Herring Quines: Reviewed

What did you do over spring break? Lauren Hossack made a documentary about her own heritage and the history of Scottish fishing communities. Feeling inadequate? The Herring Quines is short, about 15 minutes long, but explores the role of women in these tight-knit rural Scottish communities.

With the aid of archive footage, subject specialists, personal photographs and interviews with fisherwives and “gutters” (those who gutted the fish), Lauren reveals the harsh conditions and nature of their labour, but also the strong bonds that helped to bind them together. One of the most important jobs of the fisherwives was actually to carry their husbands to shore from their boats, to avoid the men’s leather boots from getting wet! The story was brought to life by little tid-bits like this, and Lauren’s own connection, being from an old fishing community herself. The personal connection was truly evident from the presence of some of her family members at the screening, the photos of her own family, and the interview with her great aunt. Personal memoirs made it clear that this project really meant something to the old women of the community. It feels offensive to call them relics, but hand-me-downs from her family’s fishing days were spread around the room; knitting and photographs that were worth seeing in their own right. At one moment, I was examining a fantastic photo of a young man taking a bath in a massive tub of fish, chuckling to myself, then I turned around to find the young man (now not so young) chuckling too.HQ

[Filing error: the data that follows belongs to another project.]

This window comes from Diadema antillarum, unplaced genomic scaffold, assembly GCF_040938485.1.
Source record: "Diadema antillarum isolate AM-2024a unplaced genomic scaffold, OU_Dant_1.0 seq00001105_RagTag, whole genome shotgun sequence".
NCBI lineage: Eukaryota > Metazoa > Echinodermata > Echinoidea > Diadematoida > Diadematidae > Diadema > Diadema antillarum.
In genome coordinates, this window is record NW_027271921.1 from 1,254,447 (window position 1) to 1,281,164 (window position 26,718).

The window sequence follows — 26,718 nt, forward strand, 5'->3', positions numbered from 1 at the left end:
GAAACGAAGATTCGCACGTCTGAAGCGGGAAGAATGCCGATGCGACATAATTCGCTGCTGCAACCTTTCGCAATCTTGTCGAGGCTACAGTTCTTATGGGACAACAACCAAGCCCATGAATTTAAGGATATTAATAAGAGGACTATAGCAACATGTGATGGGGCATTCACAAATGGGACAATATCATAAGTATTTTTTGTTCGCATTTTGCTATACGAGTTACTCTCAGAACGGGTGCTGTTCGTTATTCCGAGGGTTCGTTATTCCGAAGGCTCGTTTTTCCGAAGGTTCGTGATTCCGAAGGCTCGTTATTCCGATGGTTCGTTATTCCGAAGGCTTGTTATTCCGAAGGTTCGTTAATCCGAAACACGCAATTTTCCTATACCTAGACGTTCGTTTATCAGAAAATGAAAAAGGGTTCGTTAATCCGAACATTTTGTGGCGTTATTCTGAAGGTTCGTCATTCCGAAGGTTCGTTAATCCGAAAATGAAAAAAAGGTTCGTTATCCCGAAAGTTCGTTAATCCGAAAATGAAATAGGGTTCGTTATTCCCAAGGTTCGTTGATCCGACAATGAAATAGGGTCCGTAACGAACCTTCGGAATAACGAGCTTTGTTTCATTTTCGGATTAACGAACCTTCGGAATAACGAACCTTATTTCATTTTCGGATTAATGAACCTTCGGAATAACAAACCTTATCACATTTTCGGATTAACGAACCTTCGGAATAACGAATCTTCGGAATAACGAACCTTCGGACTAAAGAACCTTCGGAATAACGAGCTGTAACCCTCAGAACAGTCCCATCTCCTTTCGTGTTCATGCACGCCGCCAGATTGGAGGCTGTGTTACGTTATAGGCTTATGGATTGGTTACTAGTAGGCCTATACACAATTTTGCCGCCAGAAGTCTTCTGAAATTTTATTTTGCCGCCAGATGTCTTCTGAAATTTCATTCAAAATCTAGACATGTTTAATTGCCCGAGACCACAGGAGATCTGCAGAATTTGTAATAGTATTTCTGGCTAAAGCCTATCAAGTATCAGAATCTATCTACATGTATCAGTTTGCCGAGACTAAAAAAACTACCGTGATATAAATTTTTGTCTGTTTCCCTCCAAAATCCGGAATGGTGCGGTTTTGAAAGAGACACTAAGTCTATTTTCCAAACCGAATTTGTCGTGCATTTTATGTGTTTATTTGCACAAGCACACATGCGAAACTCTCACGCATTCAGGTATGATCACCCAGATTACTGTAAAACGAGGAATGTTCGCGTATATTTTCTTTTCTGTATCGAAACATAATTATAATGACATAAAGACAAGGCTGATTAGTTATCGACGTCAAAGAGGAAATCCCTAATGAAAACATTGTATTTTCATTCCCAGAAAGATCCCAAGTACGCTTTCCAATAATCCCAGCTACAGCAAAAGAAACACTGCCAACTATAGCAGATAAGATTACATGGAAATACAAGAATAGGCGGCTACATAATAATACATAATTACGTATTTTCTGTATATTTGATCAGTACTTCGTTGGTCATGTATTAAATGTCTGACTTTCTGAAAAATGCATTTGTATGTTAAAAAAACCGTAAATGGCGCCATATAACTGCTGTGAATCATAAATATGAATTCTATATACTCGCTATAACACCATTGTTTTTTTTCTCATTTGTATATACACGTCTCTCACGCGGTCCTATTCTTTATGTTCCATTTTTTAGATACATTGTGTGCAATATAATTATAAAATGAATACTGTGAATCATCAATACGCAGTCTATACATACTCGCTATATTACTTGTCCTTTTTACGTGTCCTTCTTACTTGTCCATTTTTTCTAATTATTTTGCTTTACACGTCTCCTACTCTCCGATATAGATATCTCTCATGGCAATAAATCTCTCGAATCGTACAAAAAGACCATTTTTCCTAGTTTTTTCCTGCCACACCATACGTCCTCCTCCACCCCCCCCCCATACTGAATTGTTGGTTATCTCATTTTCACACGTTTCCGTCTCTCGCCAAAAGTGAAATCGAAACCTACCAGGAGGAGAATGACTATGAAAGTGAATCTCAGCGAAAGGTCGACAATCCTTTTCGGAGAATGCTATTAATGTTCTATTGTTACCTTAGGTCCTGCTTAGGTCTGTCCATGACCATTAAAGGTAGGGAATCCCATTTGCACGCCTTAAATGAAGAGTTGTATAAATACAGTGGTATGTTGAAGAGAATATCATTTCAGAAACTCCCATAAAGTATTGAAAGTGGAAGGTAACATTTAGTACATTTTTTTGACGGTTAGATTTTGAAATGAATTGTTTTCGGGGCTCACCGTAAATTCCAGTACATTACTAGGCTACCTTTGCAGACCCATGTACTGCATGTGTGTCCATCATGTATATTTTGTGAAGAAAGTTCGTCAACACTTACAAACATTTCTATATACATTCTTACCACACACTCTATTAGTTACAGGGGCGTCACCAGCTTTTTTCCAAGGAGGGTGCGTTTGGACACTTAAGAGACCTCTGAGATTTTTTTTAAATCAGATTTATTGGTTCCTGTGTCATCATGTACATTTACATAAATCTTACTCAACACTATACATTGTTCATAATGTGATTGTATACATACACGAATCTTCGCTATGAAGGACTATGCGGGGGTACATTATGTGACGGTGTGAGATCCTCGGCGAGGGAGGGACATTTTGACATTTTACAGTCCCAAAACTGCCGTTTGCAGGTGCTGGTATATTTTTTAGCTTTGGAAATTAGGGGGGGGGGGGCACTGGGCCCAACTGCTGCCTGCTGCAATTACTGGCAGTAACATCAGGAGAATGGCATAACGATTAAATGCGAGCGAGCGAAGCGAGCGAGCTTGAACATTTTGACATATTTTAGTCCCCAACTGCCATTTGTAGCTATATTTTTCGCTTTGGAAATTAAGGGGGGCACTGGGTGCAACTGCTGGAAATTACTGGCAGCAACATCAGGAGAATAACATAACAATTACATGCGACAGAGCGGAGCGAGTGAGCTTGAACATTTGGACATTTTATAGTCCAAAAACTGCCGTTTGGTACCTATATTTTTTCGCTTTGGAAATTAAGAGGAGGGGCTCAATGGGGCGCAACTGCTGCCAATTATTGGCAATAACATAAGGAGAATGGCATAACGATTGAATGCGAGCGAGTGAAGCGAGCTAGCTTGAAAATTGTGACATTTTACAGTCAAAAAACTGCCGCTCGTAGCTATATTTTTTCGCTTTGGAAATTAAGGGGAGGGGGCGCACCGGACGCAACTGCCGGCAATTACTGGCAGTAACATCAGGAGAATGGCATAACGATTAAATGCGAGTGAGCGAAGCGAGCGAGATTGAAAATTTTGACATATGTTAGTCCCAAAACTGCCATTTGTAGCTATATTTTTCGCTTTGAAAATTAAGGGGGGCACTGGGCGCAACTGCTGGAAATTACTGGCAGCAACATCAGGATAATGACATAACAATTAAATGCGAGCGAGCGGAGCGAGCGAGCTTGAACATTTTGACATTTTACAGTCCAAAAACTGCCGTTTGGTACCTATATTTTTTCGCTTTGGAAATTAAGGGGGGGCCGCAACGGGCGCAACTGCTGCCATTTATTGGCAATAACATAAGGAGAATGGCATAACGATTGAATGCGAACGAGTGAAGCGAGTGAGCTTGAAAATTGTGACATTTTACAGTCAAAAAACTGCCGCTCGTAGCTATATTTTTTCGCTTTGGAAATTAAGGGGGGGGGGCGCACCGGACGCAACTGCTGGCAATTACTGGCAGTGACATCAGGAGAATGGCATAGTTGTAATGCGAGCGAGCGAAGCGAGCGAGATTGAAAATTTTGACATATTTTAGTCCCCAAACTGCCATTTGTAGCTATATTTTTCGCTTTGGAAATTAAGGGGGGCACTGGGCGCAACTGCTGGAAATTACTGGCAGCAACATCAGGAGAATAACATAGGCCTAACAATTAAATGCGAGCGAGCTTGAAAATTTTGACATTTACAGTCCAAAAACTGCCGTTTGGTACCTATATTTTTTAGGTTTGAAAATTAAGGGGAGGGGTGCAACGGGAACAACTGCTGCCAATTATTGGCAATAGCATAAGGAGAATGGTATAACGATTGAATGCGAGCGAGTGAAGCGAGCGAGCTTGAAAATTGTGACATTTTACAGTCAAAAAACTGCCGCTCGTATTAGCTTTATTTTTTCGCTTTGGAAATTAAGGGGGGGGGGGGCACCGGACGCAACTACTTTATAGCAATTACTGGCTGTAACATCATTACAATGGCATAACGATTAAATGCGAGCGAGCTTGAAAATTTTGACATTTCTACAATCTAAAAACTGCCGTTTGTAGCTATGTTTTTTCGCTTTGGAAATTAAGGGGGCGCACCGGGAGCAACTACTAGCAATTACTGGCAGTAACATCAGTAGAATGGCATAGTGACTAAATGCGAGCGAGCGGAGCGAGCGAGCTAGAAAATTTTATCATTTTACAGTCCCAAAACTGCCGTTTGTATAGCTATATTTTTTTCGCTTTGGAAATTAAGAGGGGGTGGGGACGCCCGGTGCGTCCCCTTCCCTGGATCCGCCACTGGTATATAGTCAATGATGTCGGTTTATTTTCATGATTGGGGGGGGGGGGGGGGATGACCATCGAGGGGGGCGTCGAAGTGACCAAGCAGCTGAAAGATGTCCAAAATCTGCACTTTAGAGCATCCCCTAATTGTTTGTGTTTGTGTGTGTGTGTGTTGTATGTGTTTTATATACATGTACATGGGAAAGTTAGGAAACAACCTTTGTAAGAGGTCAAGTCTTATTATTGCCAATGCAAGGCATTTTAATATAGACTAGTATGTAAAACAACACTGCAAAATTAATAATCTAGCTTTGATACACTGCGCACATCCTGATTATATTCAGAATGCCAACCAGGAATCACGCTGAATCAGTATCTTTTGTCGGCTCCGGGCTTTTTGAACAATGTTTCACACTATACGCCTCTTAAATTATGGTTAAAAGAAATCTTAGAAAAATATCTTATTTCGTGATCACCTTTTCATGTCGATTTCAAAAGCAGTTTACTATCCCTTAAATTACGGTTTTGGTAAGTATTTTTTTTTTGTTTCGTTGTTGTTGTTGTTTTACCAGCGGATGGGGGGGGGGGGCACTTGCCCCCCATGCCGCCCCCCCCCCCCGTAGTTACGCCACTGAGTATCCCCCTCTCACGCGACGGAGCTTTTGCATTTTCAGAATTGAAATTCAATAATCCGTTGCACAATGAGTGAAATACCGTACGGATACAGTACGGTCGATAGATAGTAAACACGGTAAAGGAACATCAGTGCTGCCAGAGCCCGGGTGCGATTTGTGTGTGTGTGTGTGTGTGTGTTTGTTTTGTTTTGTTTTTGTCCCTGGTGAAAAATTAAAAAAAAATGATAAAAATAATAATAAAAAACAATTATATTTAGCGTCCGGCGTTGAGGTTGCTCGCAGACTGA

Remarkably, this project sprang from Lauren wanting to do something for OTR on the theme of heritage, and simply having a camera, she thought, ‘why not a documentary’. Easy as that. Well, she assured us that although the film was made it only two weeks, those two weeks were a sort of personal hell of stress. It wasn’t polished, or ready to air on BBC4 next week, but Lauren produced a solidly commendable short documentary and put the rest of us to shame. Well done Lauren.